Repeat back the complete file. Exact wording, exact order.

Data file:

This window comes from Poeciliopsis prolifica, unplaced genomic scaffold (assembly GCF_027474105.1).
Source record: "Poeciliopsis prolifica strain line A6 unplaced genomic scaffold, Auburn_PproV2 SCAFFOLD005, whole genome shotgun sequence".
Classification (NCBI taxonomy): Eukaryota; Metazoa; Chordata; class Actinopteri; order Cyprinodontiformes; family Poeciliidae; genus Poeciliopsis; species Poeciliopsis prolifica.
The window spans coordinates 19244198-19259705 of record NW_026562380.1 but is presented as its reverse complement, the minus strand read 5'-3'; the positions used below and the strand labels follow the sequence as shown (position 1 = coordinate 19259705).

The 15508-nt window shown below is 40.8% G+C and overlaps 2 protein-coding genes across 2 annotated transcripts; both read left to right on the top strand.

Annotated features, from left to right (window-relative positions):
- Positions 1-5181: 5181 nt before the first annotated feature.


This window comes from Poeciliopsis prolifica, unplaced genomic scaffold (assembly GCF_027474105.1).
Source record: "Poeciliopsis prolifica strain line A6 unplaced genomic scaffold, Auburn_PproV2 SCAFFOLD005, whole genome shotgun sequence".
Classification (NCBI taxonomy): Eukaryota; Metazoa; Chordata; class Actinopteri; order Cyprinodontiformes; family Poeciliidae; genus Poeciliopsis; species Poeciliopsis prolifica.
The window spans coordinates 19244198-19259705 of record NW_026562380.1 but is presented as its reverse complement, the minus strand read 5'-3'; the positions used below and the strand labels follow the sequence as shown (position 1 = coordinate 19259705).

The 15508-nt window shown below is 40.8% G+C and overlaps 2 protein-coding genes across 2 annotated transcripts; both read left to right on the top strand.

Annotated features, from left to right (window-relative positions):
- Positions 1-5181: 5181 nt before the first annotated feature.